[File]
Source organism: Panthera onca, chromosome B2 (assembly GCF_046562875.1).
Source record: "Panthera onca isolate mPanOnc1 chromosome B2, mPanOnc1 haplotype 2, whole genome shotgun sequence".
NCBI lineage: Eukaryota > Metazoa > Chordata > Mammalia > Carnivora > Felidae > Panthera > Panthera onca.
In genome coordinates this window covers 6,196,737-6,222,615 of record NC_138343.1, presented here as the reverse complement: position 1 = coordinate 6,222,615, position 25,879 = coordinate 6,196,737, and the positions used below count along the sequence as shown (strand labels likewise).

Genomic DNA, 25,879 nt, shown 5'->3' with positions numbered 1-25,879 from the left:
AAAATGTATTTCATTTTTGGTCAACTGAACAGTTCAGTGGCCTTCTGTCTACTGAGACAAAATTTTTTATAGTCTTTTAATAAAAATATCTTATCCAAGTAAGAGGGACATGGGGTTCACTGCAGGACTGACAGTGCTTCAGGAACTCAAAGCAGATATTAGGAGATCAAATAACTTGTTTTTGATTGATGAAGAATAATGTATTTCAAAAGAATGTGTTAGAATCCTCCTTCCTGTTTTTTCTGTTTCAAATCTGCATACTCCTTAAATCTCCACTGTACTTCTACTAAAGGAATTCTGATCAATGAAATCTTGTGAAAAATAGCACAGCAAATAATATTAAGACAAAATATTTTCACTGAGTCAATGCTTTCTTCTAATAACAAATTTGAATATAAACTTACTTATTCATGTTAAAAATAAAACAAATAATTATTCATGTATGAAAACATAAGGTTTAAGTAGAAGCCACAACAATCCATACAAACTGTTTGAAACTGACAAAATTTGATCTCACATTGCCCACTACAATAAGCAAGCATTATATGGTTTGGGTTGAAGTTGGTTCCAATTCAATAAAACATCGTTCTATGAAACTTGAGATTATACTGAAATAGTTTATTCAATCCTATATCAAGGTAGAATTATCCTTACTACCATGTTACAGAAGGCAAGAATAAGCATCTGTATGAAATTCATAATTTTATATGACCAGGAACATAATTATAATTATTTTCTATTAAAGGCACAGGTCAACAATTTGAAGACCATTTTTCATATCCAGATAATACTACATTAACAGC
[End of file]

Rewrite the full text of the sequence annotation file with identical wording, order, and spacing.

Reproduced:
Source organism: Panthera onca, chromosome B2 (assembly GCF_046562875.1).
Source record: "Panthera onca isolate mPanOnc1 chromosome B2, mPanOnc1 haplotype 2, whole genome shotgun sequence".
NCBI lineage: Eukaryota > Metazoa > Chordata > Mammalia > Carnivora > Felidae > Panthera > Panthera onca.
In genome coordinates this window covers 6,196,737-6,222,615 of record NC_138343.1, presented here as the reverse complement: position 1 = coordinate 6,222,615, position 25,879 = coordinate 6,196,737, and the positions used below count along the sequence as shown (strand labels likewise).

Genomic DNA, 25,879 nt, shown 5'->3' with positions numbered 1-25,879 from the left:
AAAATGTATTTCATTTTTGGTCAACTGAACAGTTCAGTGGCCTTCTGTCTACTGAGACAAAATTTTTTATAGTCTTTTAATAAAAATATCTTATCCAAGTAAGAGGGACATGGGGTTCACTGCAGGACTGACAGTGCTTCAGGAACTCAAAGCAGATATTAGGAGATCAAATAACTTGTTTTTGATTGATGAAGAATAATGTATTTCAAAAGAATGTGTTAGAATCCTCCTTCCTGTTTTTTCTGTTTCAAATCTGCATACTCCTTAAATCTCCACTGTACTTCTACTAAAGGAATTCTGATCAATGAAATCTTGTGAAAAATAGCACAGCAAATAATATTAAGACAAAATATTTTCACTGAGTCAATGCTTTCTTCTAATAACAAATTTGAATATAAACTTACTTATTCATGTTAAAAATAAAACAAATAATTATTCATGTATGAAAACATAAGGTTTAAGTAGAAGCCACAACAATCCATACAAACTGTTTGAAACTGACAAAATTTGATCTCACATTGCCCACTACAATAAGCAAGCATTATATGGTTTGGGTTGAAGTTGGTTCCAATTCAATAAAACATCGTTCTATGAAACTTGAGATTATACTGAAATAGTTTATTCAATCCTATATCAAGGTAGAATTATCCTTACTACCATGTTACAGAAGGCAAGAATAAGCATCTGTATGAAATTCATAATTTTATATGACCAGGAACATAATTATAATTATTTTCTATTAAAGGCACAGGTCAACAATTTGAAGACCATTTTTCATATCCAGATAATACTACATTAACAGC